The Role of the Muscle Spindles in Masseter

Sheila D. Scutter1 & Kemal S. Türker2

1. School of Physiotherapy, University of South Australia,
Adelaide, Australia
2. Department of Physiology, University of Adelaide,
Adelaide, Australia


H-reflexes are used to determine the reflex connections of muscle spindle afferents, the excitability of the motoneuron pool and the integrity of the reflex pathways. However, H-reflexes are difficult to elicit in the masseter, limiting their use in the investigation of the masticatory system. H-reflexes may be difficult to elicit in masseter due to the nature of the input from the muscle spindles onto the motoneurons. Thus, this study investigated the recruitment of masseter motoneurons into the H-reflex, to determine the distribution of the effective muscle spindle input.

H-reflexes were recording in simultaneously-active large and small motoneurons. The size of motor units was determined by their representation in the Macro EMG (MacroRep). H-reflexes were found to be more prevalent in large motoneurons than in small ones. This indicates that either Ia input is preferentially distributed to large motoneurons, or that the input to small motoneurons is pre-synaptically inhibited.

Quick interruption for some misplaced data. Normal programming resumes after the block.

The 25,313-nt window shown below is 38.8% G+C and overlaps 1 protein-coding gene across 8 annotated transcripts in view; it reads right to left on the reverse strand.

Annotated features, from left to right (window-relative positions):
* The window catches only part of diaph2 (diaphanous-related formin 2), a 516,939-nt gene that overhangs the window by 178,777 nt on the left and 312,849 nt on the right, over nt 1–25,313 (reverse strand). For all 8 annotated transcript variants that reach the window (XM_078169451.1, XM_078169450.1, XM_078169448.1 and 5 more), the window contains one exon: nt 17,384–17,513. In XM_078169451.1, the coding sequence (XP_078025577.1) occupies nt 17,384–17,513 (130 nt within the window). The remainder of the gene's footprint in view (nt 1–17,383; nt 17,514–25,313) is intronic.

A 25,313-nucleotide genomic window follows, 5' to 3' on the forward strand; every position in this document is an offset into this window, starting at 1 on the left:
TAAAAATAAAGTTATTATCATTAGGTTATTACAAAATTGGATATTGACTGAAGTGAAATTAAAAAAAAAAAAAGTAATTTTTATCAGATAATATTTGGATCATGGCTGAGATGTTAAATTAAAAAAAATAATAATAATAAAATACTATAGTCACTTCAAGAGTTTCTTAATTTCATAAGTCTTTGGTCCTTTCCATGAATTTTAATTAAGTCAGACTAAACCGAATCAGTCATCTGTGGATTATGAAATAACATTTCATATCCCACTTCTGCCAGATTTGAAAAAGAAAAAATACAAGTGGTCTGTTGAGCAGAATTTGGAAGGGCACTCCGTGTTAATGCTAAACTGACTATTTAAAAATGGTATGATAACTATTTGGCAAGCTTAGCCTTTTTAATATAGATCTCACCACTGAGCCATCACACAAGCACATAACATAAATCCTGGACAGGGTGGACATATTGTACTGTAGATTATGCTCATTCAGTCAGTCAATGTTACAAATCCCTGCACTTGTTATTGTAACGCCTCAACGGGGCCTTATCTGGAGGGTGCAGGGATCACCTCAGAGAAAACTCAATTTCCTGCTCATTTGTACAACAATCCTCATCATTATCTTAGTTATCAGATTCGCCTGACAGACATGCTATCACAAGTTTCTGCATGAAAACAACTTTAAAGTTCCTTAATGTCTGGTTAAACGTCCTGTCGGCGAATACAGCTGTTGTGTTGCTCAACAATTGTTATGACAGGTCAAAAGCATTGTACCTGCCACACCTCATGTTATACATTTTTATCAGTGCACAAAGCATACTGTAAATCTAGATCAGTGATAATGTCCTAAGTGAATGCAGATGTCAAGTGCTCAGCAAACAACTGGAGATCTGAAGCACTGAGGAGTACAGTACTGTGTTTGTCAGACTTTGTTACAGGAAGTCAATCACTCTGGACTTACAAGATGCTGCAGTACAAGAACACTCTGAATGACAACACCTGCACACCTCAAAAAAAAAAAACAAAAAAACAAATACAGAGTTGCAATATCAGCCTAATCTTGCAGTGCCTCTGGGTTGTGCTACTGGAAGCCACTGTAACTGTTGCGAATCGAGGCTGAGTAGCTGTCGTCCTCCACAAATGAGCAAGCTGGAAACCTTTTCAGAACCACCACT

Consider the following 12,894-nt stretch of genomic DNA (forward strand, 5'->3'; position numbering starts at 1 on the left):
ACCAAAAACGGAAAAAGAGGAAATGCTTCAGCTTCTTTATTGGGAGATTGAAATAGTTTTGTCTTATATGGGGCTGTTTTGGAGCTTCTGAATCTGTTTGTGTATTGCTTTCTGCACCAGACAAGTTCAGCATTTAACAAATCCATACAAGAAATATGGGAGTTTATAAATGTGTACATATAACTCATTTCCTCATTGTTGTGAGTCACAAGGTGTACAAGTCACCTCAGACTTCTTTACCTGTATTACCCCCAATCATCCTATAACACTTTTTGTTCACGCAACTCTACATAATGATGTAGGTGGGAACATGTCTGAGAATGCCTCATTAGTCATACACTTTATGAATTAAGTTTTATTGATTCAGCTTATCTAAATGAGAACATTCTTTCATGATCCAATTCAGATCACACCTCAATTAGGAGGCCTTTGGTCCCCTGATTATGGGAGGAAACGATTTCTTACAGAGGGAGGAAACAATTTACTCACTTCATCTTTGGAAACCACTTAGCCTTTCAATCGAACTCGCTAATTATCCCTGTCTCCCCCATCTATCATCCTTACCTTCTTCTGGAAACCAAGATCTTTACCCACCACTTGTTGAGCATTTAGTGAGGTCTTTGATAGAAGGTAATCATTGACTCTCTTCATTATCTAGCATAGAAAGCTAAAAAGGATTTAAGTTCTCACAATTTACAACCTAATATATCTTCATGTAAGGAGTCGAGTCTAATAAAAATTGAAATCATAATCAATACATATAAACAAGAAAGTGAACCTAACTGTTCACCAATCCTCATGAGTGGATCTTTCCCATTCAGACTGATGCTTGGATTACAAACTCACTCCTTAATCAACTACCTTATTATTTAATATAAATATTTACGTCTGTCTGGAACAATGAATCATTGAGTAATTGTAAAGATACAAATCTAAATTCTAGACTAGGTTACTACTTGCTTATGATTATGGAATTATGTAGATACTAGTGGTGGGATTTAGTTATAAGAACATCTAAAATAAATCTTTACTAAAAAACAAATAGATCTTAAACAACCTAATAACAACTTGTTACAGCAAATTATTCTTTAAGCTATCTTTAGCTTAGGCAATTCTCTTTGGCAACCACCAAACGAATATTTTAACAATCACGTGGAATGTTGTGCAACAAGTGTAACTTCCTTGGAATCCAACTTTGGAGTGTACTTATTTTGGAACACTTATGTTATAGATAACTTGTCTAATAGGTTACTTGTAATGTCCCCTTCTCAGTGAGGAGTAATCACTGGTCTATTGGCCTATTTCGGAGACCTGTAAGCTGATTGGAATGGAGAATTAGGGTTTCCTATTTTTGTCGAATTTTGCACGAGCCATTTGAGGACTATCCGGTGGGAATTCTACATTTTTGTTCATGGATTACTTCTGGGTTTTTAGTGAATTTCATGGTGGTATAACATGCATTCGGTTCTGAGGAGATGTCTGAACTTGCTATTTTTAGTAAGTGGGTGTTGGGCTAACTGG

A more effective input onto large motoneurons suggests that the stretch reflex in masseter may have a limited role in the maintenance of static posture. The role of the masseter stretch reflex during mastication is likely to be for the development of large, fast forces when an unexpected resistance is encountered. More effective input onto large motoneurons would also allow for the development of large, fast bite forces when the gamma system is activated during attacking or fighting situations.